Navigation Links
Cancer treatment, artery repair are goals of $3 million in NIH grants

The National Institutes of Health has awarded grants totaling $3 million for two nanoparticle research projects in which Penn State bioengineer Jian Yang is co-principal investigator. Drawing upon biology and materials science, the researchers will develop new polymers designed to deliver targeted cancer drugs and repair damaged arteries.

Yang and co-PI Jer-Tsong Hsieh of the University of Texas Southwestern Medical Center received $1.6 million over five years to develop biodegradable nanoparticles to image and treat prostate cancer.

Prostate cancer is the second leading cause of cancer death in American men. If the cancer develops treatment resistance, the tumors grow and spread to other parts of the body. To prevent that, Yang and Hsieh will try to identify a prostate cancer-specific drug called a genotoxin that will attack the cancer cells, and also a fluorescent nanoparticle that targets those cancer cells.

Yang's group plans to add magnetic resonance imaging particles to the fluorescent nanoparticles in order to find the exact location of the tumor. If surgical removal of the cancer is required, fluorescent nanoparticles could attach to cancer cells and help the surgeon identify those small clusters of cancer cells that are usually invisible to the eye.

"We will need to optimize the genotoxin, and make sure we can put it into the nanoparticle," Yang said. "Then we will have to tune the nanoparticle to emit strong fluorescence, and also control the release of the drug into the tumor and not the bloodstream."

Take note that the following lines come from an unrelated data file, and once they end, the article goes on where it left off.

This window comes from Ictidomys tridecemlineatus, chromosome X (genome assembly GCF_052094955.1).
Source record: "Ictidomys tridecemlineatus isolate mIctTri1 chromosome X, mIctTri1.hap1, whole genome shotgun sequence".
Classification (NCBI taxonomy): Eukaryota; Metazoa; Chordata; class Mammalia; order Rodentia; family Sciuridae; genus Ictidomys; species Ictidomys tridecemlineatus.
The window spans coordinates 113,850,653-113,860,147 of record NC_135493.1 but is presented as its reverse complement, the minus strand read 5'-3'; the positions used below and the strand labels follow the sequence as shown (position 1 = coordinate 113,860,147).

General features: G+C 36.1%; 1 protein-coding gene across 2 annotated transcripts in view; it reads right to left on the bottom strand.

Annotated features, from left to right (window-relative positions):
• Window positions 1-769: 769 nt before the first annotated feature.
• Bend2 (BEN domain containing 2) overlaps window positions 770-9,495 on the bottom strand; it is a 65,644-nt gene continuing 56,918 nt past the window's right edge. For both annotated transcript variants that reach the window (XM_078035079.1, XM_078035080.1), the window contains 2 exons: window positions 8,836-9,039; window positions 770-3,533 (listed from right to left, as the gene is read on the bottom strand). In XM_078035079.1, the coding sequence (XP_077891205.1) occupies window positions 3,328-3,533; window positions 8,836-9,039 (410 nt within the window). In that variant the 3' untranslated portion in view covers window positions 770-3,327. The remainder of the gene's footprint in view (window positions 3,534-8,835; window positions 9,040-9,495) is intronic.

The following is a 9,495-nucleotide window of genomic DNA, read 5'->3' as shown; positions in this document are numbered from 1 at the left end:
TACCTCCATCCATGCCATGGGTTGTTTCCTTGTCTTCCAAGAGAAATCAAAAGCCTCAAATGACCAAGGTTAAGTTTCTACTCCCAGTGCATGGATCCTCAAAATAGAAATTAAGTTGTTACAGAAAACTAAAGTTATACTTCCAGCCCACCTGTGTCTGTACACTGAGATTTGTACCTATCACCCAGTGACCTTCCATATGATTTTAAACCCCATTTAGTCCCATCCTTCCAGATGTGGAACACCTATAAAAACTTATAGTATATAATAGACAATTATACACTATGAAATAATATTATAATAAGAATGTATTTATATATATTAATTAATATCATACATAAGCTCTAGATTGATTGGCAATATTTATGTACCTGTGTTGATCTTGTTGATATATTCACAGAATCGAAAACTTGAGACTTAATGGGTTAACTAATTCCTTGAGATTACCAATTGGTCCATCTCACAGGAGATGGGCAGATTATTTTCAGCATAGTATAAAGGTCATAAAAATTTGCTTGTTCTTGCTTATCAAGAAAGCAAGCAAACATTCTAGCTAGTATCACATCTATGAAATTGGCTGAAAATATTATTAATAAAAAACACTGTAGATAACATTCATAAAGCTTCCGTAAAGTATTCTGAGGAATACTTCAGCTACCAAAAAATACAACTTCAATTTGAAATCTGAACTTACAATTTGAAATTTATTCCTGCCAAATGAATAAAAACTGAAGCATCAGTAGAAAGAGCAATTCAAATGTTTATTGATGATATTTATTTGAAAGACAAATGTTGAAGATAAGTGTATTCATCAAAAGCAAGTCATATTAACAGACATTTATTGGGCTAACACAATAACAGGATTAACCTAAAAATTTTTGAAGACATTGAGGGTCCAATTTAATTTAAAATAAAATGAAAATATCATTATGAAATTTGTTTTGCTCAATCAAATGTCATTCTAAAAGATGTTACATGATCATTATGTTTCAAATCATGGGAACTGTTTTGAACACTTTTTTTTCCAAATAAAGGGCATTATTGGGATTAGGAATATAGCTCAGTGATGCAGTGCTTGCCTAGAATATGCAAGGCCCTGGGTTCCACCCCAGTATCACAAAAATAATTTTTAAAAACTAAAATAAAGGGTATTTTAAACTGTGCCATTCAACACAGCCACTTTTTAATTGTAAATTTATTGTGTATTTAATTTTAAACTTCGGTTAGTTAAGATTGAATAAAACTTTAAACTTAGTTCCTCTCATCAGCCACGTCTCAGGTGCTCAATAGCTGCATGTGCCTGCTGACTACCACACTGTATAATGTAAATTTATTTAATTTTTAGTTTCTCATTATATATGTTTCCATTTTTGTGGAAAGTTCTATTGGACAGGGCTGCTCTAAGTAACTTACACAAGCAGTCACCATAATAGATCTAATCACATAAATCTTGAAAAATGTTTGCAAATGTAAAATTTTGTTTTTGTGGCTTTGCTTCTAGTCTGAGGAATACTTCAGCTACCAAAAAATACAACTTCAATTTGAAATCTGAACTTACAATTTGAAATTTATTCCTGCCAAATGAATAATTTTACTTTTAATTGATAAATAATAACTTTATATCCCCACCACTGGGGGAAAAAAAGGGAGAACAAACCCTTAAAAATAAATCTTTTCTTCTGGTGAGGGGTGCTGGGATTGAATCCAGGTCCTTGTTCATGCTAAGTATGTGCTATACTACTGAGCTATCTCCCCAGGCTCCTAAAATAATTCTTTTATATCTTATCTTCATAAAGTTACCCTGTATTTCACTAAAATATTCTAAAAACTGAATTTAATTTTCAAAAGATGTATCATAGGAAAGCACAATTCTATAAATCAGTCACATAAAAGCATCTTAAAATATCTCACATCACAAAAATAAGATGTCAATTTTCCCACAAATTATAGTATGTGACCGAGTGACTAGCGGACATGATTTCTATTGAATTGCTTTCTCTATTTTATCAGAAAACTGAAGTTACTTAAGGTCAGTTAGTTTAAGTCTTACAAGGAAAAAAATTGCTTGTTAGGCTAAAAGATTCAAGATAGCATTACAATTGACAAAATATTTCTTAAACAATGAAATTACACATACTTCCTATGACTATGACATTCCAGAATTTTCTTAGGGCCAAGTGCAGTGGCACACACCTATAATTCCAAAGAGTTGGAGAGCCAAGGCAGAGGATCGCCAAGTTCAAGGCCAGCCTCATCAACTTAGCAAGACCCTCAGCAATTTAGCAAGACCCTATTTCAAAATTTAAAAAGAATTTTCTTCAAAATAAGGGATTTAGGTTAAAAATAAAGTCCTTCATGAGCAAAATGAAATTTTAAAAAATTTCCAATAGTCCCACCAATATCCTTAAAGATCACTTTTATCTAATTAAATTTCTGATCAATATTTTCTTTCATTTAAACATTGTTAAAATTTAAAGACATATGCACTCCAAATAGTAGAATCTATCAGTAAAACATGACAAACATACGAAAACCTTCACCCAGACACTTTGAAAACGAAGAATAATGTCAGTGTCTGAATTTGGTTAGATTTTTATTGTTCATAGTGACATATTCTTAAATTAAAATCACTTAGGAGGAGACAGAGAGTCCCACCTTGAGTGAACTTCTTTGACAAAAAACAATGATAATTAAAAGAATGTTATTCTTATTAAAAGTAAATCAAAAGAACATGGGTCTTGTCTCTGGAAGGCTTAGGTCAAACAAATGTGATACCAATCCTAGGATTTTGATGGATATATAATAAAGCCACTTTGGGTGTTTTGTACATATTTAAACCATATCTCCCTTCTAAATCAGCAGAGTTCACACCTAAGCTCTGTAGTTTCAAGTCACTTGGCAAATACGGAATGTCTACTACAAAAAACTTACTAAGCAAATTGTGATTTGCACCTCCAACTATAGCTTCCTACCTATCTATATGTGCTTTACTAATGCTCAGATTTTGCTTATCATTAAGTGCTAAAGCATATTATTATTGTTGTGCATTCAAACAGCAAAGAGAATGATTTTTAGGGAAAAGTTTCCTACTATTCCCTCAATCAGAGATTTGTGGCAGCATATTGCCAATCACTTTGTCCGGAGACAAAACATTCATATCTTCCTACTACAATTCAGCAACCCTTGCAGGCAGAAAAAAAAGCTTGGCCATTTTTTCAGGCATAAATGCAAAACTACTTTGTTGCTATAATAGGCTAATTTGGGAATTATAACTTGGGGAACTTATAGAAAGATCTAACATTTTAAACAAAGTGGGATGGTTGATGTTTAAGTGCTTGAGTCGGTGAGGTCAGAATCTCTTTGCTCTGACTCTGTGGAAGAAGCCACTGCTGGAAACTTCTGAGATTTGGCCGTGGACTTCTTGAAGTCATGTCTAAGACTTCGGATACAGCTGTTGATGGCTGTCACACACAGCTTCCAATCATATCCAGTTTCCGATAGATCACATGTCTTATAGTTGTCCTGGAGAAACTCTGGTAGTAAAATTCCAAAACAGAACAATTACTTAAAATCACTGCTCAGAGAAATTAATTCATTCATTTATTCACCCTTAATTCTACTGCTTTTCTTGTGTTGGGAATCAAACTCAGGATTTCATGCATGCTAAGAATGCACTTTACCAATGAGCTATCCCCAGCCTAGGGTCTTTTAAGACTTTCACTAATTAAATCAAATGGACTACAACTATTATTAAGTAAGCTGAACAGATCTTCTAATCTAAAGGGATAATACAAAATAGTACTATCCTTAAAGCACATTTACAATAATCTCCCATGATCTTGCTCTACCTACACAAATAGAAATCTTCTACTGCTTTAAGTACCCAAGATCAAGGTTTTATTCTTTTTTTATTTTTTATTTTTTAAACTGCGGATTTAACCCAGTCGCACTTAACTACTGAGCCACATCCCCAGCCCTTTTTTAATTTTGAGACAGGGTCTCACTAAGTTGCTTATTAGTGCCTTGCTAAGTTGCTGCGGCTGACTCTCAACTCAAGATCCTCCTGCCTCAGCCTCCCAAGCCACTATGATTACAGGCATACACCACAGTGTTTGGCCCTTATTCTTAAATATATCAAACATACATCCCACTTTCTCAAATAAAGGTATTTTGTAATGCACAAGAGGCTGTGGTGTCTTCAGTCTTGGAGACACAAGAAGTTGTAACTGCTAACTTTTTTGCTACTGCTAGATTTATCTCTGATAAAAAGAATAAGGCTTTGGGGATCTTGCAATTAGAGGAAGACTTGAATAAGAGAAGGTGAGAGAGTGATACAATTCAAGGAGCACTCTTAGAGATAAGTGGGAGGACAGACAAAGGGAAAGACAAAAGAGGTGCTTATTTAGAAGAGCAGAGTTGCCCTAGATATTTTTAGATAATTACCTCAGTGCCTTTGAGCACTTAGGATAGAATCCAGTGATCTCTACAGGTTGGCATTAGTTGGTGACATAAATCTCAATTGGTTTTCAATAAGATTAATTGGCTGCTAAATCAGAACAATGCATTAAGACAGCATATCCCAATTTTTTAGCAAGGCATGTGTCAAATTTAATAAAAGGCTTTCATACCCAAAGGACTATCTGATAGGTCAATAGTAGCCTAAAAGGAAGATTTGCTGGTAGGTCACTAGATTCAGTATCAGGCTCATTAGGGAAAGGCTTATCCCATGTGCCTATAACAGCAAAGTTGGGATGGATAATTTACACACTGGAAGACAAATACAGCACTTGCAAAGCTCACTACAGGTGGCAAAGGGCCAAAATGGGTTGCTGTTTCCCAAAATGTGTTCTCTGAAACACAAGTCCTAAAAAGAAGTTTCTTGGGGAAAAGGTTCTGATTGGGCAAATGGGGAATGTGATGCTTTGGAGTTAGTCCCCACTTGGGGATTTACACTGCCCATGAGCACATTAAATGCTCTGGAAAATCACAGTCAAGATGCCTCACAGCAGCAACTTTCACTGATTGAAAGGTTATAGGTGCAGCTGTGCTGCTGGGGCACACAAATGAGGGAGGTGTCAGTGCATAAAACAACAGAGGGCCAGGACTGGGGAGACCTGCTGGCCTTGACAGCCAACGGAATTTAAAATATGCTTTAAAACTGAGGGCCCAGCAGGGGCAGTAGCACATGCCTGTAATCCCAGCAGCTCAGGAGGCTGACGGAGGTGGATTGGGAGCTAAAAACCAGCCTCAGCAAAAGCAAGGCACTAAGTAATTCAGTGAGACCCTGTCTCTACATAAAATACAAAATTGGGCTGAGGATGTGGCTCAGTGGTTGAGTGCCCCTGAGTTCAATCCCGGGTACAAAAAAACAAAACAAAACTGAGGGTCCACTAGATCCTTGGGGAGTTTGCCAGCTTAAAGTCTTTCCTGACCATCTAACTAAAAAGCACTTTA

Yang and co-PI Kytai Truong Nguyen of the University of Texas Arlington received $1.4 million over four years to develop nanoparticles that promote healing in damaged endothelium, the lining of blood vessels, which can be injured in surgical procedures that unblock clogged arteries.

"Angioplasty and stenting often damage arterial walls, with a significant risk of subsequent complications, such as re-narrowing of the artery or blood clot," Yang said.

Platelets accumulate on the damaged vessel, initiating clot formation. Other cells can deposit on the damaged vessel wall, building up a blockage. The result is multiple traumatic angioplastic and stenting procedures.

The researchers propose to develop a polymer nanoparticle that mimics platelets in the blood that form the clot and create a cover over the damage. Their nanoparticle is decorated with a molecule called GP1b peptide that links to the injured vessel wall and with an anti-CD34 antibody that catches the circulating endothelial progenitor cells that can grow into mature endothelial cells. Over time, the nanoparticles will degrade harmlessly as the new blood vessel lining repairs the damage, avoiding the need for a stent.

A surgeon will still do angioplasty first, according to Yang, but not put in a stent. The nanoparticle solution will be injected instead.

"Once our nanoparticles attach to the vessel wall, the platelets cannot attach," Yang said. "The nanoparticles can outperform the platelets for vessel wall binding due to their smaller sizes. Then the nanoparticles will catch the circulating endothelial progenitor cells to repair the injured vessel wall.